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Communicating with Kids Series – How Do I Form Trust and Build Relationships with My Children?

January 17th, 2019     By Boys Town Contributor

Child Development, Communicating with Children, Communicating with Kids, Connecting with Kids, Connecting with Teens, Parent-Child Relationships

​Communicating with Kids is a seven-part series on how parents can better communicate with children of all ages. Each month we pose a specific question about communication to a variety of our Boys Town experts; from the Boys Town Center for Behavioral HealthSM to the Boys Town Common Sense Parenting® program and many who serve the Boys Town National Hotline®.

Part 4

Because it’s important for every child to have an adult to talk with, when it comes to building relationships and forming trust between a child and an adult, what tips do you have to cultivate that relationship?

K-3rd Grade

Building meaningful relationships with children is based on time, trust and mutual respect. Sometimes it can be challenging to cultivate relationships with some children because personalities play a part in who will or will not connect easily. You can, however, consistently build understanding, empathy and convey genuine care with kids by simply noticing them, acknowledging their efforts and using praise for good behavior.

Bridget Barnes, Director, Boys Town's Common Sense Parenting

4th-8th Grade

Adults are often too quick to jump in with answers, to try to solve problems and to give advice to kids. But we get farther faster if we can be patient, listen and validate the child’s feelings and let them do the talking. A good approach to building relationships is to let silence provide an opportunity or a platform for kids to express themselves. So, instead of jumping in to try to solve problems, give children an opportunity to make mistakes that they can learn from with your help.

Another good way to build rapport is to discover and talk about common interests like music, sports, books or other subjects or activities you both might be interested in.

Finally, it’s important to be genuine and authentic. Sometimes we want to put on our adult hat when really what kids want and need is somebody to be authentic with them. They are pretty good at spotting somebody who’s not being genuine and that can really hinder your relationship.

Julie Almquist, M.S., LIMHP, and Assistant Clinic Director at Boys Town Center for Behavioral Health​

9th-12th Grade (Teens)

A teen needs someone to listen and show genuine concern. It is easy for parents to get stuck in the instructing and teaching modes. It’s important to slow down and listen. As your child gets older, they will want to bounce ideas off of you, ask questions or vent about something. Engage in active listening by dropping everything to talk, giving eye contact and nodding your head. You might need to provide empathy, prompt with questions to help your teen practice problem solving or even share how a decision you made in the past affected a situation.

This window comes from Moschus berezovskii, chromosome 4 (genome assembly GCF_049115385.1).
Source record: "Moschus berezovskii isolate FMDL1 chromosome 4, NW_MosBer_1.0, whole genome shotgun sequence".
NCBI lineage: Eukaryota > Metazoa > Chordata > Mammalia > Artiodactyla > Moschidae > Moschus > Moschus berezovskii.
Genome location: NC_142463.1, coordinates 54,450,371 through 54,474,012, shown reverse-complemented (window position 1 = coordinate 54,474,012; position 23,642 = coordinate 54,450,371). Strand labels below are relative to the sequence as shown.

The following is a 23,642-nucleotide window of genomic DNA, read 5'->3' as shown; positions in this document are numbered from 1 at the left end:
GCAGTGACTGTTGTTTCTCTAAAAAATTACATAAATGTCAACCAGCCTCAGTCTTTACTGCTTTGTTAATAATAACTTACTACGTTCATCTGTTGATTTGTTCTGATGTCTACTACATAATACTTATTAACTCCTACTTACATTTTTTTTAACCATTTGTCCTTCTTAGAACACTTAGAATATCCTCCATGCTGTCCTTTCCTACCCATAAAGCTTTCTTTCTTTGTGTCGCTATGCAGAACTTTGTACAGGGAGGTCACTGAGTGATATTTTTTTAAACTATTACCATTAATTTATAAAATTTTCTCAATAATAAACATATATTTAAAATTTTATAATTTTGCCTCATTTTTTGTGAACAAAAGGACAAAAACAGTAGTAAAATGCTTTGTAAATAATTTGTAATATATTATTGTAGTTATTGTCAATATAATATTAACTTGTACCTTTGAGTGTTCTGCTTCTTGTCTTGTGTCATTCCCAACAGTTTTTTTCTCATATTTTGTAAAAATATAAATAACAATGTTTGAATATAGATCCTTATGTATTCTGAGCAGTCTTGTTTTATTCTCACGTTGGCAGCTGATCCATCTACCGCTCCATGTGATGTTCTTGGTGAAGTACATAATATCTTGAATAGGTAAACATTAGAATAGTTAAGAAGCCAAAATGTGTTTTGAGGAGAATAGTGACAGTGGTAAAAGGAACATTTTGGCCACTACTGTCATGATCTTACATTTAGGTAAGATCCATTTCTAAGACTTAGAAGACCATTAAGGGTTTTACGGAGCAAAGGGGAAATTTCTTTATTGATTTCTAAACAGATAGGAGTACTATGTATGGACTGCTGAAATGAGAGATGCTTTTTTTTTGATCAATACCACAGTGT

Be honest and be yourself. A key element in any healthy relationship is honesty. Do not try to be someone you are not just to connect with a teen. You can be different but still connect. Share something about yourself. Give your child honest answers even if it’s not what they want to hear.

Be consistent. If you allow your kids to not do their chores one day but then lecture or remove privileges from them for the same behavior the next day, they will not know what to expect from you. Consistency makes how you relate with teens more predictable which makes them feel more secure with you.

Guide without judgment. Questions like “What can you do next time so that does not happen again?” or “How do you think you will handle this next week?” instead of “Why did you do such a dumb thing?” allow teens to think through how they need to act next time. Part of being a teenager is making mistakes. Guide, but also love kids through all of it. You can do this by teaching and helping with problem solving skills. A teen does not have the life experience or fully developed brain yet that’s helpful in making good judgments.

Julie Bloomindale, Boys Town National Hotline Supervisor


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